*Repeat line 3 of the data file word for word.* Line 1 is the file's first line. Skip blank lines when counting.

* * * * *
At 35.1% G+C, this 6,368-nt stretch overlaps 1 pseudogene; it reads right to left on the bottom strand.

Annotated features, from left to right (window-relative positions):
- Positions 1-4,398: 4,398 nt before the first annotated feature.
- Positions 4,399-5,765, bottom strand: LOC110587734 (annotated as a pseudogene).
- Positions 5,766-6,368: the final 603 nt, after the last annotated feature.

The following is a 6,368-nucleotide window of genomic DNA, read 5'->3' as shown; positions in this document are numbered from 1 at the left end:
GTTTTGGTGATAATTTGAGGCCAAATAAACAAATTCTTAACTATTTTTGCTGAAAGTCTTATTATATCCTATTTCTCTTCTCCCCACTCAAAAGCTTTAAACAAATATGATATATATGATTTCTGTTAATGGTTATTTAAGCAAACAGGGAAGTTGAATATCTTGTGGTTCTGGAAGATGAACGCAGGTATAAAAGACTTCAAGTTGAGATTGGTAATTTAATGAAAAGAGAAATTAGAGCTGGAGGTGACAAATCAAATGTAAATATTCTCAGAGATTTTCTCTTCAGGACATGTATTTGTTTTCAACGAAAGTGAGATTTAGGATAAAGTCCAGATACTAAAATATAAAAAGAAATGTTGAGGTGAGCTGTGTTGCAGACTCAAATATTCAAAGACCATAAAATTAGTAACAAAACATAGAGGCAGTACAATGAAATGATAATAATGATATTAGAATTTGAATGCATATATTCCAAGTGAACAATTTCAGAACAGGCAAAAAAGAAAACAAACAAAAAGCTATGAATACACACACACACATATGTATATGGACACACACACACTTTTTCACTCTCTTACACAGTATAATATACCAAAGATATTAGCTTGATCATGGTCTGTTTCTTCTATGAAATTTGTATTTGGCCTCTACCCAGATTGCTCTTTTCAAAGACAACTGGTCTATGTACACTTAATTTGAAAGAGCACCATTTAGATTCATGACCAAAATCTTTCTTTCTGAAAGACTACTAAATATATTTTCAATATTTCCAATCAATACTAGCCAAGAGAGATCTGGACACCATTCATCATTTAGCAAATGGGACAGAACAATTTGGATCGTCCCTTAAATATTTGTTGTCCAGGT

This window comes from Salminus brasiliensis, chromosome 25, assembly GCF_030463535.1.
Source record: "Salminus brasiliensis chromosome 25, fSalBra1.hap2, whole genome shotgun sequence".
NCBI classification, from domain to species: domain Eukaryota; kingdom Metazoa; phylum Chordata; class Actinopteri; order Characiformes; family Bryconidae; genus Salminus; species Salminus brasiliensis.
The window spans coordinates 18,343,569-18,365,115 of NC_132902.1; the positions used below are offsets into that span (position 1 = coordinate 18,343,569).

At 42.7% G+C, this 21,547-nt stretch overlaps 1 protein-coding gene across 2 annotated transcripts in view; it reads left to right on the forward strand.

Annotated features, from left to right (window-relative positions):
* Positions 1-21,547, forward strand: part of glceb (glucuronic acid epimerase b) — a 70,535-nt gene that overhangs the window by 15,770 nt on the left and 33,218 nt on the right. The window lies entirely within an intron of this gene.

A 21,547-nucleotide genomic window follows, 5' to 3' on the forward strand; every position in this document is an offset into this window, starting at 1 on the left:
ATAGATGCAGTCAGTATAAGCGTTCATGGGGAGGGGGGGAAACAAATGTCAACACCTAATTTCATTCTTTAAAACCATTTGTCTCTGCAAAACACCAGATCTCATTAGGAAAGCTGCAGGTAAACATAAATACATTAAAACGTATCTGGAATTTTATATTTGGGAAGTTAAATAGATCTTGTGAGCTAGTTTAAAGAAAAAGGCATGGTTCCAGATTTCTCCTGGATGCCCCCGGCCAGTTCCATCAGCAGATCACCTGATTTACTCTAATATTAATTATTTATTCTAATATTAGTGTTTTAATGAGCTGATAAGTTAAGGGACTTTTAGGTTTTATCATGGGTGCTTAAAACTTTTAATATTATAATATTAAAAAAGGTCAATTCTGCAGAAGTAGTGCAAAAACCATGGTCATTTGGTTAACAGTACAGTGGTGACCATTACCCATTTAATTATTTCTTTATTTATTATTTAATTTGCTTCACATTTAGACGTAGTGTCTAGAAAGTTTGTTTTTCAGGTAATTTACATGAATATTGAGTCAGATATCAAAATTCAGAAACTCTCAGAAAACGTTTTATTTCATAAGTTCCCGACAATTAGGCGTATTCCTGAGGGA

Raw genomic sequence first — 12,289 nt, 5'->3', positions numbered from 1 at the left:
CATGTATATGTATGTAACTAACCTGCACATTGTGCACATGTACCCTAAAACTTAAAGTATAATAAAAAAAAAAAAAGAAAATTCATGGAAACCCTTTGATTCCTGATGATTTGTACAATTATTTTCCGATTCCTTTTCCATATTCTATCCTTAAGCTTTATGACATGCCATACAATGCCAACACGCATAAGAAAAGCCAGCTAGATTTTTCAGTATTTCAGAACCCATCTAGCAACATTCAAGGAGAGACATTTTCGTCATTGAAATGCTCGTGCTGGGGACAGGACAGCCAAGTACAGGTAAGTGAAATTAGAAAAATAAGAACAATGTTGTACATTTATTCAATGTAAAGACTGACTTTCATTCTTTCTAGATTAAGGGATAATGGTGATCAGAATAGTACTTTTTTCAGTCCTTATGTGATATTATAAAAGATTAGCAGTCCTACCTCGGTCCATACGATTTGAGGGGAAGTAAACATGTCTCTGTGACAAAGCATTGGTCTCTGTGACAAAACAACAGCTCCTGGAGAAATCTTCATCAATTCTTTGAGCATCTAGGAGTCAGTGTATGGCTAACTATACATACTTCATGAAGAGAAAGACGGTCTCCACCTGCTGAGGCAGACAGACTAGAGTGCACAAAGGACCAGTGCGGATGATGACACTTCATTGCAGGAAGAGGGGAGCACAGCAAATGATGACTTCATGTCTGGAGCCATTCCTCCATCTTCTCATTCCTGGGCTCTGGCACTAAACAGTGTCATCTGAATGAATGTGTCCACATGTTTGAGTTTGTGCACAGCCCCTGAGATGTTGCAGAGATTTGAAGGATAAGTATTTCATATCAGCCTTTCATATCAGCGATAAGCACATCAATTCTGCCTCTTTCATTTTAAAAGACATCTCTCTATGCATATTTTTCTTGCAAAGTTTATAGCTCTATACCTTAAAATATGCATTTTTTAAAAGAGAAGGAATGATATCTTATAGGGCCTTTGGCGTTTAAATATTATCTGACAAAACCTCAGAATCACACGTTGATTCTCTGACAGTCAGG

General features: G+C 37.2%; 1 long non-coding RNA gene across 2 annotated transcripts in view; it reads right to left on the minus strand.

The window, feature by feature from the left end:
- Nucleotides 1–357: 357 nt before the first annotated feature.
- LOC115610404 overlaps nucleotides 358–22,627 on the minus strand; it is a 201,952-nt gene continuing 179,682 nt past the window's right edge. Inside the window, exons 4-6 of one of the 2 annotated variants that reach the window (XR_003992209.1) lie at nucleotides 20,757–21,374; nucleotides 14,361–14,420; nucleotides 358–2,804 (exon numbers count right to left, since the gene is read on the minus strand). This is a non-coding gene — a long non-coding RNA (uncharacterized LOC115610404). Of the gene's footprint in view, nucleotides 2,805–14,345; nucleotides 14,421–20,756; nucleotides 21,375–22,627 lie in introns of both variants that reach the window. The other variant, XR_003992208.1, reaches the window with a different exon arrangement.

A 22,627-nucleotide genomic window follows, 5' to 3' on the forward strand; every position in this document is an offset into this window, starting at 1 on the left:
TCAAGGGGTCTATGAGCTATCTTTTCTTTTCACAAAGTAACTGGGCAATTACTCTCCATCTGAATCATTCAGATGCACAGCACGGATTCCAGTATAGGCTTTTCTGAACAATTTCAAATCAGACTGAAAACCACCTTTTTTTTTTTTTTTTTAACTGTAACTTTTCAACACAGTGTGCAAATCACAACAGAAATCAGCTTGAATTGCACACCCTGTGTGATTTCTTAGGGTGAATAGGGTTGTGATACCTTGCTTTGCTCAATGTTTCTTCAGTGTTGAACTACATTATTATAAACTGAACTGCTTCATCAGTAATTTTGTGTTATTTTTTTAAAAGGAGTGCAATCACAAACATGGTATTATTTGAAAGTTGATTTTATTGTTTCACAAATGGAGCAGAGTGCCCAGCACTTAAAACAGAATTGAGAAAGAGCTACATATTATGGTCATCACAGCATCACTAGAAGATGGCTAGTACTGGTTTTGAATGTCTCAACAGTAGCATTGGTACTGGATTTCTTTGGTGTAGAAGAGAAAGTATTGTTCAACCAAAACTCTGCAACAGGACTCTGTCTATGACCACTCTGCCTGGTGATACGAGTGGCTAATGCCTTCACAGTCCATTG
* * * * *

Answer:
- Positions 1-4,398: 4,398 nt before the first annotated feature.